Time sure do fly. I meant to write up Christie’s Passenger to Frankfurt before leaving on a long weekend, but I didn’t and here we are at the 21st already. I think I finished it the 15th. I’ve almost read all of her novels. Then I read some reviews of it trying to discern why it spent 27 weeks on the New York Times bestseller list. Mostly people thought much the same as me, although most of them seemed even more confused. The one who said much of what I would was Furrowed Middlebrow. He even posted the Robert Barnard quote I would have from Wikipedia.
The book does have a plot, sort of. It’s pretty much the same plot as in all her other “spy” novels. A mysterious cabal of rich people have gone all Pinky and the Brain and are trying to take over the world. This time using rebellious youth in all countries and a music festival. It starts off all right with a mysterious woman asking Sir Stafford Nye to borrow his cloak so she can get back to England in an unkilled state. He goes along with it and is swiftly embroiled in The Plot. Any time they or his great aunt are involved, the book is fairly readable, but when they aren’t, it’s a bunch of government committee members rehashing the plot and updating its progress in the vaguest, most repetitive way possible. Sadly, this is likely owing to dementia on Dame Agatha’s part, but that doesn’t explain 27 weeks on the best seller list. Did it come with a free TV?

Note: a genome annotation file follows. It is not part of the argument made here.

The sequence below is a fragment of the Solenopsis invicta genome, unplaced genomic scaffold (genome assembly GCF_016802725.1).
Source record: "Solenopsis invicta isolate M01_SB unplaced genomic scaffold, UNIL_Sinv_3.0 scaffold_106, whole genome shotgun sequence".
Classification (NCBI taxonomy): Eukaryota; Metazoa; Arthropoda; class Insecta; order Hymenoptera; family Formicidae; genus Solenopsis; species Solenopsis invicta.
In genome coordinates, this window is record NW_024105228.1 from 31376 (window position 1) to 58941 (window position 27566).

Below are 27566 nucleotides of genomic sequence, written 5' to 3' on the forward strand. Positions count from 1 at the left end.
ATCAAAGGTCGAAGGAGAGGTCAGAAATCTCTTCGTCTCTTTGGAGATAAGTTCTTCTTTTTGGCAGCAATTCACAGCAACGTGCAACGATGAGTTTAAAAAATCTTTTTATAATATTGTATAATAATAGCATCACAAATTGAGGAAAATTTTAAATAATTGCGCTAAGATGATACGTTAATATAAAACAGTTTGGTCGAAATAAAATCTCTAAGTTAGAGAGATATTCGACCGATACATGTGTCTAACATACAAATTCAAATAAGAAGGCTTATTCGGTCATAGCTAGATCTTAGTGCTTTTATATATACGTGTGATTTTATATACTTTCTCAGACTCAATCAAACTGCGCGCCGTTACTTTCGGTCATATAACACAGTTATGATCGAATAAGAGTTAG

About 3/4 of the way through, there is an actual idea revealed which I don’t wish to spoil for anyone who’s a completist and feels the need to read this. This idea makes the plot slightly less ridiculous, but should have been revealed much earlier and then thwarted later by the actions of our heroes rather than sort of dismissed through work already done. I think there’s an actual book in this muddle, it just needs serious rewriting, more suspense, more suspicion, and a lot less vagueness and repetition. Cover’s not bad though.